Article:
How many times have you had a sales person ask, “What’s our Value Proposition?”
The question I always ask next is, “Why do you ask?” This is sort of a snotty response, and it doesn’t endear me to the sales team, but it has a purpose.
In my experience, too many sales people simply take the value proposition given by marketing and restate it to the prospect. This is the worst use of a value proposition. If you are in Marketing and you enable your sales team this way, then you are not helping.
A value proposition is a list of reasons why a prospect might benefit from buying your product or service, and it usually contains a number of elements. The first is identifying a need, the second is some sort of differentiation, and the third is some sort of proof.
For example, “If you want fine flavor, then the smooth taste of Camel cigarettes is what nine out of ten doctors recommend.” Parsed, the need is fine flavor and health, the differentiation is smooth taste, and the proof is that doctors recommend them.
While value propositions are good for internal dialogue and evaluation, as you know, simply stating the reasons why you should buy a product or service is bad sales form. It’s also lazy.
When a prospect asks you, “What’s your value proposition?” They are simply saying, “I don’t have time for this… just give me the Cliff’s Notes version, and I will decide.”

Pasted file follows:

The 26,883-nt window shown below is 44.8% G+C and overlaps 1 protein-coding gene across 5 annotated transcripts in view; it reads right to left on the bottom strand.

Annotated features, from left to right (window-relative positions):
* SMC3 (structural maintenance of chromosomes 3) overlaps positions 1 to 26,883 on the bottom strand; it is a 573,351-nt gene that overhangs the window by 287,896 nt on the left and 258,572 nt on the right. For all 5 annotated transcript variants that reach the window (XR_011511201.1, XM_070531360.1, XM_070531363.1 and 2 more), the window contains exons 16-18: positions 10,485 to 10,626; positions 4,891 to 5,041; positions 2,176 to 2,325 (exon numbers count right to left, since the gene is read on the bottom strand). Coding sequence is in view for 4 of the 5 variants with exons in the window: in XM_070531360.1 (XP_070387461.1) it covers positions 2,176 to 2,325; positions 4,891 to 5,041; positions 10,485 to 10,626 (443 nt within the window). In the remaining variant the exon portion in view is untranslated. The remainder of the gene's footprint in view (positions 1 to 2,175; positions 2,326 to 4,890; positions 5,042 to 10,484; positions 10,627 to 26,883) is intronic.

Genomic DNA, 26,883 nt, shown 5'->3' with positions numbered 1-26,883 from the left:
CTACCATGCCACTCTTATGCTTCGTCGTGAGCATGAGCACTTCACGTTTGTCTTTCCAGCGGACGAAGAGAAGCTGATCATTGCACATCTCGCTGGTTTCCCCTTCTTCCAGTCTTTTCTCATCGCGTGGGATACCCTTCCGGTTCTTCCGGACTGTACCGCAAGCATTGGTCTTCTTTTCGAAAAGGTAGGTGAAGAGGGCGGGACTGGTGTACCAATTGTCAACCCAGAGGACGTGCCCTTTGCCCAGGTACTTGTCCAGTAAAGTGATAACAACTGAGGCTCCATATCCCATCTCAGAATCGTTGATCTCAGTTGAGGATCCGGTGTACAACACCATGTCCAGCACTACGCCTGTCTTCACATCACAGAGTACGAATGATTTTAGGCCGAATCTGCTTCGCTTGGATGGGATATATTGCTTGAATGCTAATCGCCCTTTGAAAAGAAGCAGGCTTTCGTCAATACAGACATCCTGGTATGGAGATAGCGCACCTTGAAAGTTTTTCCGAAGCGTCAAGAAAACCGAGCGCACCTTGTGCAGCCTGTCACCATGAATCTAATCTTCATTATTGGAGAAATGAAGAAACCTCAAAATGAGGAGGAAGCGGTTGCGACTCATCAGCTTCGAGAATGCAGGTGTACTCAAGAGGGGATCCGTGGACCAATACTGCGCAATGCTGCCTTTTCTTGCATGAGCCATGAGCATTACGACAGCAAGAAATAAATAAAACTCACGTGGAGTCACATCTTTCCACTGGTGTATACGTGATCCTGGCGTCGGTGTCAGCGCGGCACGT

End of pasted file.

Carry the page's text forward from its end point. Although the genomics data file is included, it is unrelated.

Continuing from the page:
But the process they are going through is: 1) Do I really have this need? 2) Is this really any better? And 3) Do I really believe this, or do I trust you? There is no way that a single “Statement” or “Value Proposition” will ever do justice to a prospect in answering these questions. But if you fail to answer any of these, your sales and marketing efforts will falter.
So instead, slow down, and go back to basics. Take your Value Proposition and turn it into a set of questions to determine whether the prospect has the need you believe your product or service can fill. Then determine the prospect’s perception of the value to satisfying that need. If it’s worth solving, then look at what their current vision is for solving that need. Only then can you begin to explore an alternate vision and differentiation. Your differentiation may be simply that you are not spouting a value proposition, but guiding the prospect through a process of discovery and helping them see things differently. Proof doesn’t come until the prospect has a vision of capabilities they might need.
But please don’t just give your value proposition. You might as well sit back, light up that Camel, and wait for good health to flow your way.
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Prairie Sky Group
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